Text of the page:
Atrial Fibrillation at the Gym

Atrial Fibrillation at the Gym

Can I or should I exercise if I have AFib?

Always ask your healthcare provider to be sure. Regular physical activity is important. Before starting any exercise routine, check with your healthcare provider or cardiologist to find out what is reasonable and safe for you, given your specific physical condition and capabilities.

Most people, even those with AFib, are encouraged to get regular physical activity at a moderate or, in some cases, a carefully-controlled level. Some people experience exercise as a trigger for AFib symptoms, and others find that exercise helps get their heart back into a more normal rhythm.

Physical activity is important for a number of reasons, including:

  • It helps with maintenance of a positive, upbeat mood.
  • It regulates daily biological rhythms, thus helping you get a good night’s sleep.
  • It is an important component of weight control.

Should I be concerned about my heart rate during exercise?

Your recommended heart rate during exercise is based on many individual factors including medications, the size and shape of your heart’s chambers, and your heart’s response during exercise. For these reasons, it’s very important to get clear directions and ask for further explanation if you’d like to know the reasons for the recommendations you’re given.

Here are a few more tips to help you understand your heart’s response to exercise when AFib is part of the picture.

  • Take note of increased fatigue or light-headedness. It may be an important clue about your heart’s ability to keep up with the demands of exercise. If you feel faint or simply too tired to keep pace with your regular routine, ease off.
  • Report any significant changes in endurance. Let your healthcare provider know using specific terms when you can. For example, rather than saying, “I seem to be more tired lately.” you’ll provide a clearer picture by saying, “Two months ago, I was regularly running 3 or 4 miles without stopping. Last week I went jogging twice and got really tired and almost sleepy feeling before I had even gone a half mile.” These specific descriptions will help your provider know if additional tests should be run to look for any decline in your heart’s functioning.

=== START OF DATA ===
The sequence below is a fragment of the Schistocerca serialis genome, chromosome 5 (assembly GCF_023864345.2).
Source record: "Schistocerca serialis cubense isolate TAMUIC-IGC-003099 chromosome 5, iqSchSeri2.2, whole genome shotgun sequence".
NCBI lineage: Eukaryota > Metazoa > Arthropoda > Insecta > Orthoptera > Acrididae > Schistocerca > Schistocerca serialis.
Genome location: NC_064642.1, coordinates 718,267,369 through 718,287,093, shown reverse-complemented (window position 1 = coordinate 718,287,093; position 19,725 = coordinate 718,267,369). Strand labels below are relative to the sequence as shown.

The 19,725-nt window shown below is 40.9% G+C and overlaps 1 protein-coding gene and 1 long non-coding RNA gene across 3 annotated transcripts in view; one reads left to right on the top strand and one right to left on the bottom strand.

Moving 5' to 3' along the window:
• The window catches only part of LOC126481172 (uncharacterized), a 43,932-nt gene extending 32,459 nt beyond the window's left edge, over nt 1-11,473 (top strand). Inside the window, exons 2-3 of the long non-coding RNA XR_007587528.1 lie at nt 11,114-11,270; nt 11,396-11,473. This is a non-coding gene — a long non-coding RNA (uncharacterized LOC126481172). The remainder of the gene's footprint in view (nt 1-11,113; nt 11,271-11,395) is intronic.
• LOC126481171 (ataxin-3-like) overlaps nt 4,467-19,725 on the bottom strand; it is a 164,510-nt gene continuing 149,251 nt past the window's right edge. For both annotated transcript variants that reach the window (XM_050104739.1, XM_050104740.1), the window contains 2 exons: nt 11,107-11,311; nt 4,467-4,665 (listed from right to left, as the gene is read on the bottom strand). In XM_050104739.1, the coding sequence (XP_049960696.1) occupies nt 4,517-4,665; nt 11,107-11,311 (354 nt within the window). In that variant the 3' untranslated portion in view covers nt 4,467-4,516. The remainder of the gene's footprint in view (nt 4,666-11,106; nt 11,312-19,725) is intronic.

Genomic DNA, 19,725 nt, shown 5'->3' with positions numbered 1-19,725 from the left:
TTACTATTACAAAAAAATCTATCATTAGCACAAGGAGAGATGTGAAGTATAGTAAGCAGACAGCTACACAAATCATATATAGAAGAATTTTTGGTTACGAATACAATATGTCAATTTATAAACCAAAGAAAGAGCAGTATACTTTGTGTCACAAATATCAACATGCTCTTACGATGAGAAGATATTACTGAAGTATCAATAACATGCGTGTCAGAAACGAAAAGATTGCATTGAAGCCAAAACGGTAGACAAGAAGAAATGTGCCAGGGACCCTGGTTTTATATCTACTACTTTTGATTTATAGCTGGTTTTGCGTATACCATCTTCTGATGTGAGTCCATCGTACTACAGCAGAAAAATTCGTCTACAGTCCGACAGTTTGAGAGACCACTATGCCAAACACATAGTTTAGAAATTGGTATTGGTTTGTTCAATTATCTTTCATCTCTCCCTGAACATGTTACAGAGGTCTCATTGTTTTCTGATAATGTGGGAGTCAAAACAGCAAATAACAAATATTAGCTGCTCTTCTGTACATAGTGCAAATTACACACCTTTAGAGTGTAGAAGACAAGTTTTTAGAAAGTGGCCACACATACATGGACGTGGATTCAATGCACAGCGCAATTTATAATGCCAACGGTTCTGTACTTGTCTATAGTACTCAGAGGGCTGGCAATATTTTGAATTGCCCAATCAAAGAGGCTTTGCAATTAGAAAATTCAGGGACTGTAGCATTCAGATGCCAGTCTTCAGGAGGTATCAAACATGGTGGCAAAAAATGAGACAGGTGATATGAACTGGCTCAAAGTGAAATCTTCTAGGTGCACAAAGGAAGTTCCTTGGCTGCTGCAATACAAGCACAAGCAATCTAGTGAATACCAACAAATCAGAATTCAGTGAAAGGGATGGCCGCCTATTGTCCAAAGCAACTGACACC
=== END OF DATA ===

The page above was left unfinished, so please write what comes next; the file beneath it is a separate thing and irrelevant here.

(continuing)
• Don’t worry too much about a lowered heart rate. If your AFib medications keep your heart rate from going up during exercise, it usually indicates that the medications are doing a good job of controlling your heart rate. If you are accustomed to regular exercise, it may feel unusual for your heart rate to remain low, but if you’re on a heart rate controlling medication like a beta blocker, a lowered heart rate – even during exercise – is expected.
  • Use an accurate measure of exertion. If you are accustomed to aiming for a specific target heart rate and medications seem to keep you from reaching your goal, consider asking your doctor for an alternate test of exertion like measuring how easy it is to talk, sing or carry on a conversation during exercise. These indicators can be good for checking your level of exertion, no matter what the pulse rate indicates.
  • Rest assured - you will still reap the beneficial effects of exercise, even if your heart rate is lowered by the medication.

If your healthcare provider has given you the all clear sign for exercise, you can start taking steps toward adding or keeping physical activity as part of your regular daily routine. Even without the added concerns of atrial fibrillation, getting adequate physical activity in your day has its own challenges, but start small with something you can enjoy like walking. The rewards of physical activity are good for your heart and your brain.

Learn more about overcoming barriers to fitness here.

Recent Discussions From The Exercise Forum
Edhammer avatar

I had my first ablation last Monday. EP came to see me before discharge. Basically said no lifting more than a gallon of milk for a week, no strenuous exercise until I can tolerate it. Otherwise, no restrictions. The nurse who discharged me had an entirely different plan. All kind of restrictions. No exercise for a month. No lifting more than 10lbs for two weeks. I’m going to call my EP today to get some clarification. Anyone else experience this?

Mellanie at avatar

This article, Sports Cardiology: Core Curriculum for Providing Cardiovascular Care to Competitive Athletes and Highly Active People, may be of interest to some of you. It is written for doctors and is rather complex, but may contain valuable insights (even if just other options) for competitive athletes.

(Coauthors of this paper include Dr. Mark Link and Dr. Rachel Lampert, both of whom have covered afib and exercise at our Afib Patient Conference.)



BobS avatar

I am a 71 year old male with a 20 year history of AFib.  It was controlled on medication (propafenone) until about 18 months ago.  Had a cryo ablation that did not work.  Was started on sotalol and it works well to control the AF.  I am grateful for that.


There is a problem, however, due to the betablocker effects of sotalol that limits my max HR to about 60.  This significantly limits my ability to exercise (which I enjoy), especially in hot weather.  My doctor has suggested that we could try dofetilide or amiodarone.  They both look like they has significant side effects.

Any thoughts or suggestions?




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